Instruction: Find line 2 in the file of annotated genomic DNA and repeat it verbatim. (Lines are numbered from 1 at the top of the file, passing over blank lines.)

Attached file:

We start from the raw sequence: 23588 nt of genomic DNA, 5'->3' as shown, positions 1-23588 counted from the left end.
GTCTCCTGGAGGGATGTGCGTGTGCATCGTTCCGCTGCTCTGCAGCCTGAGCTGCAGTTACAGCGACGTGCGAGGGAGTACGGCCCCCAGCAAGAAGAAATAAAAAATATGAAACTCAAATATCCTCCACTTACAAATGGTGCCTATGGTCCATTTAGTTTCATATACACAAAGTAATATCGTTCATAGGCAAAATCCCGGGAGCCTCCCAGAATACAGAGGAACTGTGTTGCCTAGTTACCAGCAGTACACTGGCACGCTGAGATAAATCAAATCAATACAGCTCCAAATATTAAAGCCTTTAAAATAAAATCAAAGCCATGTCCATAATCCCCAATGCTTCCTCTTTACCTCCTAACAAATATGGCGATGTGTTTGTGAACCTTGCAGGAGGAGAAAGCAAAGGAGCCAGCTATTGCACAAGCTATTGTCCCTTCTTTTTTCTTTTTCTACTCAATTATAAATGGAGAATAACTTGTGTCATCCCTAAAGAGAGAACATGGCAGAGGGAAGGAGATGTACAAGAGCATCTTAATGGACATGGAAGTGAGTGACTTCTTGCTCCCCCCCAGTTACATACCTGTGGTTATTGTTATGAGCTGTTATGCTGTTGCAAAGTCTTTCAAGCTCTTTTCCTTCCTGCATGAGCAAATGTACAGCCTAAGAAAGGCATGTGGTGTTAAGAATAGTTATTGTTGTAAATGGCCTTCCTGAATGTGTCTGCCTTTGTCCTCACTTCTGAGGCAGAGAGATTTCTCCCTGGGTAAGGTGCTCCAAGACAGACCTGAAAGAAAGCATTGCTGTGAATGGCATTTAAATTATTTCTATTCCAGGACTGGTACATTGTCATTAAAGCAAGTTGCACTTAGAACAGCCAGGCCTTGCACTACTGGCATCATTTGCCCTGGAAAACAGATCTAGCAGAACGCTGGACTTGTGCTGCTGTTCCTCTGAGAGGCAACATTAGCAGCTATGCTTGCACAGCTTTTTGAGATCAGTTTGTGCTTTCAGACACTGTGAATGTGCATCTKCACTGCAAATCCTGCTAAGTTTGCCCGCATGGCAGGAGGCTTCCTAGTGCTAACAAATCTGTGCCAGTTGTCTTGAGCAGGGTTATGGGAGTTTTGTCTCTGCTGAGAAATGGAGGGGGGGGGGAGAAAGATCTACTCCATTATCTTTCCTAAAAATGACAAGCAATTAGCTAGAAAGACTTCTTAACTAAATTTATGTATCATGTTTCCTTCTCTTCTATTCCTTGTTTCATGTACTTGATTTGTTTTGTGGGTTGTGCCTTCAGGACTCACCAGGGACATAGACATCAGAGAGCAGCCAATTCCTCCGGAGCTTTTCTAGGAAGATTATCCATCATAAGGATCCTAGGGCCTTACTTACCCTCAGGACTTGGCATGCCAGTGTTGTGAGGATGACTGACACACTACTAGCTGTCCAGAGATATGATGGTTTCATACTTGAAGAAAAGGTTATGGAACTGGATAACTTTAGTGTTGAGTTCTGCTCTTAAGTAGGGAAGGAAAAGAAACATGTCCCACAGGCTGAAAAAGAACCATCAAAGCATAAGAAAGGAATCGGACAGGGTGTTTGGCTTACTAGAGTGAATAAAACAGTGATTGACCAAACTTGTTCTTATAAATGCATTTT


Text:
GTCTCCTGGAGGGATGTGCGTGTGCATCGTTCCGCTGCTCTGCAGCCTGAGCTGCAGTTACAGCGACGTGCGAGGGAGTACGGCCCCCAGCAAGAAGAAATAAAAAATATGAAACTCAAATATCCTCCACTTACAAATGGTGCCTATGGTCCATTTAGTTTCATATACACAAAGTAATATCGTTCATAGGCAAAATCCCGGGAGCCTCCCAGAATACAGAGGAACTGTGTTGCCTAGTTACCAGCAGTACACTGGCACGCTGAGATAAATCAAATCAATACAGCTCCAAATATTAAAGCCTTTAAAATAAAATCAAAGCCATGTCCATAATCCCCAATGCTTCCTCTTTACCTCCTAACAAATATGGCGATGTGTTTGTGAACCTTGCAGGAGGAGAAAGCAAAGGAGCCAGCTATTGCACAAGCTATTGTCCCTTCTTTTTTCTTTTTCTACTCAATTATAAATGGAGAATAACTTGTGTCATCCCTAAAGAGAGAACATGGCAGAGGGAAGGAGATGTACAAGAGCATCTTAATGGACATGGAAGTGAGTGACTTCTTGCTCCCCCCCAGTTACATACCTGTGGTTATTGTTATGAGCTGTTATGCTGTTGCAAAGTCTTTCAAGCTCTTTTCCTTCCTGCATGAGCAAATGTACAGCCTAAGAAAGGCATGTGGTGTTAAGAATAGTTATTGTTGTAAATGGCCTTCCTGAATGTGTCTGCCTTTGTCCTCACTTCTGAGGCAGAGAGATTTCTCCCTGGGTAAGGTGCTCCAAGACAGACCTGAAAGAAAGCATTGCTGTGAATGGCATTTAAATTATTTCTATTCCAGGACTGGTACATTGTCATTAAAGCAAGTTGCACTTAGAACAGCCAGGCCTTGCACTACTGGCATCATTTGCCCTGGAAAACAGATCTAGCAGAACGCTGGACTTGTGCTGCTGTTCCTCTGAGAGGCAACATTAGCAGCTATGCTTGCACAGCTTTTTGAGATCAGTTTGTGCTTTCAGACACTGTGAATGTGCATCTKCACTGCAAATCCTGCTAAGTTTGCCCGCATGGCAGGAGGCTTCCTAGTGCTAACAAATCTGTGCCAGTTGTCTTGAGCAGGGTTATGGGAGTTTTGTCTCTGCTGAGAAATGGAGGGGGGGGGGAGAAAGATCTACTCCATTATCTTTCCTAAAAATGACAAGCAATTAGCTAGAAAGACTTCTTAACTAAATTTATGTATCATGTTTCCTTCTCTTCTATTCCTTGTTTCATGTACTTGATTTGTTTTGTGGGTTGTGCCTTCAGGACTCACCAGGGACATAGACATCAGAGAGCAGCCAATTCCTCCGGAGCTTTTCTAGGAAGATTATCCATCATAAGGATCCTAGGGCCTTACTTACCCTCAGGACTTGGCATGCCAGTGTTGTGAGGATGACTGACACACTACTAGCTGTCCAGAGATATGATGGTTTCATACTTGAAGAAAAGGTTATGGAACTGGATAACTTTAGTGTTGAGTTCTGCTCTTAAGTAGGGAAGGAAAAGAAACATGTCCCACAGGCTGAAAAAGAACCATCAAAGCATAAGAAAGGAATCGGACAGGGTGTTTGGCTTACTAGAGTGAATAAAACAGTGATTGACCAAACTTGTTCTTATAAATGCATTTT